11. Unemployment benefit is conditional on recent work experience. Compensation amounts to 62.5 % of previous labour income, and duration is of maximum 1.5 years depending on previous wage income.

  12. Rehabilitation benefits involve both medical rehabilitation and vocational rehabilitation, which are measures intended to help individual back to work. Rehabilitation benefits can last for several years and provide the same level of compensation as unemployment benefits. Disability benefits are compensation for loss of income from employment in the event of occupational disability due to illness or injury. Disability benefit is calculated the same way as old-age pension on the basis of past earning and expected earnings in the absence of disability.

  13. Childcare benefit is granted when the child must be looked after by someone else during working hours or training courses. The benefit amount is set at 64 % of actual childcare expenses up to a certain annual ceiling. When income from work exceeds six times the basic amount, there is no right to childcare benefit.

  14. The progressive tax system of Norway means the lower labour income (due to displacement), the lower is income tax.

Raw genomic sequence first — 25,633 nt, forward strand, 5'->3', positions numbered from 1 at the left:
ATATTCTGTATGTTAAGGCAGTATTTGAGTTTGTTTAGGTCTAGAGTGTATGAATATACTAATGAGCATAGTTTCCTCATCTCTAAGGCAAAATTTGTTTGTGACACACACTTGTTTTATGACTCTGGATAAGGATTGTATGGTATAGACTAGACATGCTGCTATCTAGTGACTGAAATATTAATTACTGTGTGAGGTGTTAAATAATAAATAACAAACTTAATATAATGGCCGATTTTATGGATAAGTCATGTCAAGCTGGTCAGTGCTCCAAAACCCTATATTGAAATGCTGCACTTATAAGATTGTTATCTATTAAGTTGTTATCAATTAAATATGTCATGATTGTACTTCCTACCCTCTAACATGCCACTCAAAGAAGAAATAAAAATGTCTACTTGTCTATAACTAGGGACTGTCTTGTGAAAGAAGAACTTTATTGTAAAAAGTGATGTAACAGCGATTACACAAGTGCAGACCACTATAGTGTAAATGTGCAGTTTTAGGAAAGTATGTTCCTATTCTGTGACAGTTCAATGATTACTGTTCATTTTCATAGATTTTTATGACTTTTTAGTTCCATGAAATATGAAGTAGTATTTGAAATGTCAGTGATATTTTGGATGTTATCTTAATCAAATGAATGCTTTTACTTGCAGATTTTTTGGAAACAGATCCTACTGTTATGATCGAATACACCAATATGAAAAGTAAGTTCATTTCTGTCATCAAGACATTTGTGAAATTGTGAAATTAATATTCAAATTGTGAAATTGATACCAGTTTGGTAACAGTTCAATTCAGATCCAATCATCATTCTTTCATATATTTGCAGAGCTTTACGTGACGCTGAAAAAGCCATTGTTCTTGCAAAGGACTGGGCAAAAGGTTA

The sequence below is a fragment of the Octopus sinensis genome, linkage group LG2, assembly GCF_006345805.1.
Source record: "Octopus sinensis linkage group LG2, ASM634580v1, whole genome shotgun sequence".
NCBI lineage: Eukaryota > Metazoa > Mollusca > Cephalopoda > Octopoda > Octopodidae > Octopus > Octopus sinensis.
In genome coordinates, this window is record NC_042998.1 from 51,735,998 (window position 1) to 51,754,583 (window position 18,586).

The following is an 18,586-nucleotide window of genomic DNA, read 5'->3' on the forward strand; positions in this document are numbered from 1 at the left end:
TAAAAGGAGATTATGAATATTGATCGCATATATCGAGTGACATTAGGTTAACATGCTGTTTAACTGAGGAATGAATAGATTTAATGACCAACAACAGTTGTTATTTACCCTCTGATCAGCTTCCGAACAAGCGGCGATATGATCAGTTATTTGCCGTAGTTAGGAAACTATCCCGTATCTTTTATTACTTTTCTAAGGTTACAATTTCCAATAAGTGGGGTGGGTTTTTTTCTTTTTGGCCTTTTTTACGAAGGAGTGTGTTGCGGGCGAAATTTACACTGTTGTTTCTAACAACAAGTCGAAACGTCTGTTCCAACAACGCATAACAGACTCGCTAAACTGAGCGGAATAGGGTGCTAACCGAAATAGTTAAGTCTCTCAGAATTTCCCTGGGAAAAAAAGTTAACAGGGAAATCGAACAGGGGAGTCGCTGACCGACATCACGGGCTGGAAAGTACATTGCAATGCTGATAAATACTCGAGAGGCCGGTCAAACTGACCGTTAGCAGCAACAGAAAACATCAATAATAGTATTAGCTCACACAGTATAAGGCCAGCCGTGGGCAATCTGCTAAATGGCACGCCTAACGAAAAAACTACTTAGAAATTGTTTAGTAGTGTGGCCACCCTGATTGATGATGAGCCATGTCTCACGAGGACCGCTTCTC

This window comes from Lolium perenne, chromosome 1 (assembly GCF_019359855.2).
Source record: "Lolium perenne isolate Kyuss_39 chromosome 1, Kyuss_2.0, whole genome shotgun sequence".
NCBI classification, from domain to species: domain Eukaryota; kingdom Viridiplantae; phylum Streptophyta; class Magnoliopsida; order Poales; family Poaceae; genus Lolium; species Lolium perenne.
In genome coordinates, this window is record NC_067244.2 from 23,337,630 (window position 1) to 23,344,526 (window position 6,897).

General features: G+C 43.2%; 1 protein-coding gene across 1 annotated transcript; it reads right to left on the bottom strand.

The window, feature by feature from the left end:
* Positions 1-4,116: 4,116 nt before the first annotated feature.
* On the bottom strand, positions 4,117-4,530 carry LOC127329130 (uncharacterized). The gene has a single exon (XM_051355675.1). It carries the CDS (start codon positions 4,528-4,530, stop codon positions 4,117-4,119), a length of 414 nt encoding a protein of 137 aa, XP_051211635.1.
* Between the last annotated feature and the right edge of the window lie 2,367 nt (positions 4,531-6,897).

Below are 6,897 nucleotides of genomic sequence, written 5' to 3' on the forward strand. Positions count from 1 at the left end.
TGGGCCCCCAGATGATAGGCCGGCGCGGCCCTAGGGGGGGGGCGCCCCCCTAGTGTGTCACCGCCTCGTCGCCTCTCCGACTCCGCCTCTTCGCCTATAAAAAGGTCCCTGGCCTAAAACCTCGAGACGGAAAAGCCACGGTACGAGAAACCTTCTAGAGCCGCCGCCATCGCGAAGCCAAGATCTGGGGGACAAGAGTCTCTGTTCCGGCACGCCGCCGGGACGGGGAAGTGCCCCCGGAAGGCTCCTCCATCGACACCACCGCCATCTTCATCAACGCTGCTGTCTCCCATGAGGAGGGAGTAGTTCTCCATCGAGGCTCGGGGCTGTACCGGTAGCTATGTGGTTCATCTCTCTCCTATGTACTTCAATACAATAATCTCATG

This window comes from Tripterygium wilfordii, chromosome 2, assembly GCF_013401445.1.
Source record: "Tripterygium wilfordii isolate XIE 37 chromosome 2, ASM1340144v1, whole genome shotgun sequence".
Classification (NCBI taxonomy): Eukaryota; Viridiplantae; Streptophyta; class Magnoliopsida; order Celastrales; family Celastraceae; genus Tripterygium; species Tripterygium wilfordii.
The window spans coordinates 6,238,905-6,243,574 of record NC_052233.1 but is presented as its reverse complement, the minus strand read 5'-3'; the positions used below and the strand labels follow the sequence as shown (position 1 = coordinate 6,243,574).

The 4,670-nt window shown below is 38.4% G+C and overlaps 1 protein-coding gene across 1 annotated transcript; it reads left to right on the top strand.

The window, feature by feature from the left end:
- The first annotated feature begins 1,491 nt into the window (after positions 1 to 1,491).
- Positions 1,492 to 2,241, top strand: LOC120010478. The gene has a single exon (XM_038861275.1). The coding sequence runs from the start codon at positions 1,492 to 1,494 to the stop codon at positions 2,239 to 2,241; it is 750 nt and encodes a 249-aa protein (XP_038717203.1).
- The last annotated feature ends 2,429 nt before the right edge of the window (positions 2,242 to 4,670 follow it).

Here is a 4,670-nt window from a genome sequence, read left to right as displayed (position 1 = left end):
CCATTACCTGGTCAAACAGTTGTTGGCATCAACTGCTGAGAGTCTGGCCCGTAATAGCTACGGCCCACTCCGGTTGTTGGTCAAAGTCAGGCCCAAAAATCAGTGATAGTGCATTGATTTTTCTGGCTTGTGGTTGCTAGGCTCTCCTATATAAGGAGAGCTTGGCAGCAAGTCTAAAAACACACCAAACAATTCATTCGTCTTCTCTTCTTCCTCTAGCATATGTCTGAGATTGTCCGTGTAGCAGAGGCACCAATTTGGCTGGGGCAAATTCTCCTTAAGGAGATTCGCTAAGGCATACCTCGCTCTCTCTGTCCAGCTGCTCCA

References

  • Couch KA, Placzek DW (2010) Earnings losses of displaced workers revisited. Am Econ Rev 100:572–589

    Article  Google Scholar 

  • Eliason M, Storrie D (2006) Lasting or latent scars? Swedish evidence on the long-term effects of job displacement. J Labor Econ 24:831–856

    Article  Google Scholar 

  • Eliasson M (2012) Lost jobs, broken marriages. J Popul Econ 25:1365–1397

    Article  Google Scholar 

  • Heckman J, Robb R (1985) Alternative methods for evaluating the impact of interventions. In: Heckman J, Singer B (eds) Longitudinal analyses of the labour market data. Cambridge University Press, Cambridge, pp 156–245

    Chapter  Google Scholar 

  • Huttunen K, Møen J, Salvanes KG (2011) How destructive is creative destruction? Effects of job loss on mobility, withdrawal and income. J Eur Econ Ass 9:840–870

    Article  Google Scholar 

  • Jacobson LS, LaLonde R, Sullivan D (1993) Earnings losses of displaced workers. Am Econ Rev 83:685–709

    Google Scholar 

  • Juhn C, Potter S (2007) Is there still an added worker effect? Federal Reserve Bank of New York Staff report No. 310

  • Lalonde R (1986) Evaluating the econometric evaluations of training programs with experimental data. Am Econ Rev 76:604–620